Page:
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Making hay in October. Cutting it with a rotary mower. Raking it with an ancient side-delivery rake. Stacking it in bunches that line up across the little field to dry. With a pitchfork. Just like farmers did many years ago. Why do all that work?

It was probably 15 years ago that the septic system at the farm froze up. From one end to the other. Nothing worked. Not a pleasant situation as anyone with a septic system quickly understands.

Remembering what I learned as a kid when the winters seemed considerably more fierce at least in terms of below zero days, Pa would say, “If you wanna keep something from freezing, cover it with some straw or hay.” And that’s what I’ve been doing every year since that freeze up. My hay crop goes on my septic system. I have not had a problem since I began doing it.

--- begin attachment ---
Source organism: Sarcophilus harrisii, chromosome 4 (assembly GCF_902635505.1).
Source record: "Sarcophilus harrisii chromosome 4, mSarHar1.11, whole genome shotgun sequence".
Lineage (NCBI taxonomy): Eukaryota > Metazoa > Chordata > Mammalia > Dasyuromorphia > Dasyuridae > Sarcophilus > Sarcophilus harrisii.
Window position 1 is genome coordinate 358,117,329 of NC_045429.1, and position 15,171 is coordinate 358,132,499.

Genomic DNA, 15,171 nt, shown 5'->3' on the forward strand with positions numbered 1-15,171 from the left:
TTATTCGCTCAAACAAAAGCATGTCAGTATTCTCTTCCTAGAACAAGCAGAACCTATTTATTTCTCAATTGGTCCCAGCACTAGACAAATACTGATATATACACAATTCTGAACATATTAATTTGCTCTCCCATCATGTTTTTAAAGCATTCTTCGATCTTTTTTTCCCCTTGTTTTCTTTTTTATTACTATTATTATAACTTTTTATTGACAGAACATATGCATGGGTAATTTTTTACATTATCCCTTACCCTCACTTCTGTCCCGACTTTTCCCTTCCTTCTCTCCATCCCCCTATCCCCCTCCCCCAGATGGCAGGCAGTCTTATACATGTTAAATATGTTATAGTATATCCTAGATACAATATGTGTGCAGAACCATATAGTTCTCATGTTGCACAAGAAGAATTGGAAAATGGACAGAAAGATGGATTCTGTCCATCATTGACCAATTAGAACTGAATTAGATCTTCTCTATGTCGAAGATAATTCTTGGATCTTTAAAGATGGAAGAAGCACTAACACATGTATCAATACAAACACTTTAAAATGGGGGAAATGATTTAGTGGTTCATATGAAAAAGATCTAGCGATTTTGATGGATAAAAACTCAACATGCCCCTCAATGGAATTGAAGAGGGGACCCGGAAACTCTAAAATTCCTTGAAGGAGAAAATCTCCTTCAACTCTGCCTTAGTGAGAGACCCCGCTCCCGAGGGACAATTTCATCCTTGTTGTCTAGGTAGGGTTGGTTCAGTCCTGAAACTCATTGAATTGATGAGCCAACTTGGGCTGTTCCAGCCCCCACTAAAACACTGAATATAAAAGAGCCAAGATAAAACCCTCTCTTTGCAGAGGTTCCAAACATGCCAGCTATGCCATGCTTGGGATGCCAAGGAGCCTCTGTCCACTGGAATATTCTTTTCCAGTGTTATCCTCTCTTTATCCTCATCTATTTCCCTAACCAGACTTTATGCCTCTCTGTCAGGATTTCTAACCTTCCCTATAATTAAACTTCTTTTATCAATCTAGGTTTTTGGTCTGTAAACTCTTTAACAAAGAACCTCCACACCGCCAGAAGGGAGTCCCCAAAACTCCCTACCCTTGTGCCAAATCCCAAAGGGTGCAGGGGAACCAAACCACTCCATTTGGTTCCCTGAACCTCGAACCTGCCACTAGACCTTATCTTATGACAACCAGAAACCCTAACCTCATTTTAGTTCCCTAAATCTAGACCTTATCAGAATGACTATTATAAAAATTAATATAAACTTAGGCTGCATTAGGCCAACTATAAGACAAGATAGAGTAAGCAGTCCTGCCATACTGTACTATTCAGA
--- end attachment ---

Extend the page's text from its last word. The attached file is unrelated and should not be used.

When spring arrives, I remove the hay from the septic system and we use it to mulch the cabbages, broccoli, and tomatoes in our garden. The mulch helps keep down the weeds, and also helps to hold moisture.

In the fall, when we put the garden to bed for the winter, we disk in what’s left of the mulch to add e organic material in our sandy soil. (I also plant winter rye, which, when worked into the soil in spring, also helps improve the garden soil.)

THE OLD TIMER SAYS: Hay cut in October can have multiple uses.

Jerry Apps, born and raised on a Wisconsin farm, is Professor Emeritus at the University of Wisconsin-Madison and the author of more than 35 books, many of them on rural history and country life. For further information about Jerry's writing and TV work go to www.jerryapps.com 

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